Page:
Another stylish royal is Princess Anne, who still re-wears outfits she wore decades previous. Take her red wool coat she was photographed wearing in 1997, which she re-wore at the Cheltenham Festival this year. Another royal wearing her own closet is the Duchess of Edinburgh, who wears family heirlooms owned by her mother.

“Princess Anne is busy, sometimes she seems to take no interest in her clothes, other times, she looks incredibly stylish,” said Vickers. “She wears long tweed jackets, she’s an executive princess, a working royal. She just wears fashion like her uniform. She has been called an ’accidental style icon,’ and it’s true.”

Meanwhile, Princess Beatrice wore Queen Elizabeth II’s favorite tiara for her wedding day, which she paired up with a borrowed dress from her grandmother. She also wore an older pair of Valentino shoes she wore to Prince William and Princess Kate’s wedding in 2011. At that same wedding, Princess Eugenie wore an outlandish Philip Treacy hat that garnered headlines.

“It was a fashion disaster,” said Vickers. Princess Beatrice auctioned off her hat for charity, garnering $131,000 to benefit The Little Bee Initiative. “It was an awful hat, but she has done much better since then.”

Someone who is in the spotlight, but isn’t truly a style icon is Queen Camilla, known for wearing British couture brands like Fiona Clare Aldridge, Anna Valentine and Bruce Oldfield. She has a more classic style than the younger royals.

“She has her own particular way of dressing, she is often involved with large hats,” said Vickers. “I wish she wouldn’t wear these awful, regimental things. She dresses well but she isn’t a fashion icon.”

The royals love wearing up and coming British designers like Beulah, who are dedicated to sustainability, as they employ “vulnerable groups, protect human rights and have a duty to protect the planet,” they write on their website. The British Milliner Philip Treacy makes most of the extravagant hats for the royals. In terms of menswear, the royals have been noted to love shoes by Vince Fletcher, waxed coats by Barbour Ashby, rubber boots by Hunter Boots and suits by Thom Sweeney.

Nobody stood out compared to Queen Elizabeth. “The Queen wore bright colors like pink, green and yellow, mainly because she needed to be seen from far distances, in the crowds,” said Vickers. “She wore distinct colors in public, versus in private, where she wore more muted tones.”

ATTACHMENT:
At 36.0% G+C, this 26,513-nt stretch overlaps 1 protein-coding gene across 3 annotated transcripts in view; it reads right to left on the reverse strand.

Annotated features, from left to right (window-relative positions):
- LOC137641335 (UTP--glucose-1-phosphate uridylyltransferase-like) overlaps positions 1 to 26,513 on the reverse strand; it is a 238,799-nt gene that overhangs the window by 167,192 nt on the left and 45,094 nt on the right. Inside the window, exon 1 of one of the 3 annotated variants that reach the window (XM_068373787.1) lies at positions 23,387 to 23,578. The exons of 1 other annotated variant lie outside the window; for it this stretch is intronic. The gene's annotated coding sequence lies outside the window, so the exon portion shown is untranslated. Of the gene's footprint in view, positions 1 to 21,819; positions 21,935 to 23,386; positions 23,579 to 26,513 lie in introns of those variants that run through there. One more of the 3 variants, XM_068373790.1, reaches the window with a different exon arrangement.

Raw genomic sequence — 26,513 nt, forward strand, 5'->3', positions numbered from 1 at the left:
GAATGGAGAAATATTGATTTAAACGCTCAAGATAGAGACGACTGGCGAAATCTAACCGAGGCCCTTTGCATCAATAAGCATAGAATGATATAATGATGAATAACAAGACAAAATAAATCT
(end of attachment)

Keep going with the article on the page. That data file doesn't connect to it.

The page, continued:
His favorite style icon in the monarchy was Queen Elizabeth II, noting the unique pink hat she wore to her Silver Jubilee in 1977, designed by her longtime milliner Simone Mirman, who attached 25 bell-shaped pink flowers to it.

She was ahead of the Barbicore curve when she wore a bright pink coat to the Royal Windsor Cup Polo in 2019, too. The Queen’s personal stylist Angela Kelly wrote a book about dressing the Queen called The Other Side of the Coin: The Queen, the Dresser and the Wardrobe in 2019. “I think she dressed the Queen quite well, she used to make many of the garments herself, big buttons and hats,” said Vickers.

Looking to the next generation of royals, Vickers says that Princess Charlotte is one to watch. “She’s an adult masquerading as a 9-year-old,” he notes. “When she was leaving St. George’s chapel after the Queen’s funeral, she shook hands with everyone, then got into the car and, as most ladies do, she brushed her coat down before sitting down on it. She is worth watching, fascinating. She dresses rather well in pea coats.”

For Vickers, his favorite royal is Queen Elizabeth, the Queen Mother, who he met when he was 16. “I loved meeting her, she was like an actress, she made people feel better,” he said.

“If you made the Queen laugh, you can be certain you had. She was genuine. When she didn’t want to speak, she just smiled sweetly. We really don’t know what she was thinking.”

Hugo Vickers speaks on “The Monarchy Today” talk at the Capital Rare Book Fair on May 5, 2024, at 2 p.m. The book fair runs from May 3 to 5 at the University Club in Washington, DC. Vickers will also give a talk on September 27 at the Great Hall of City College of New York in Harlem.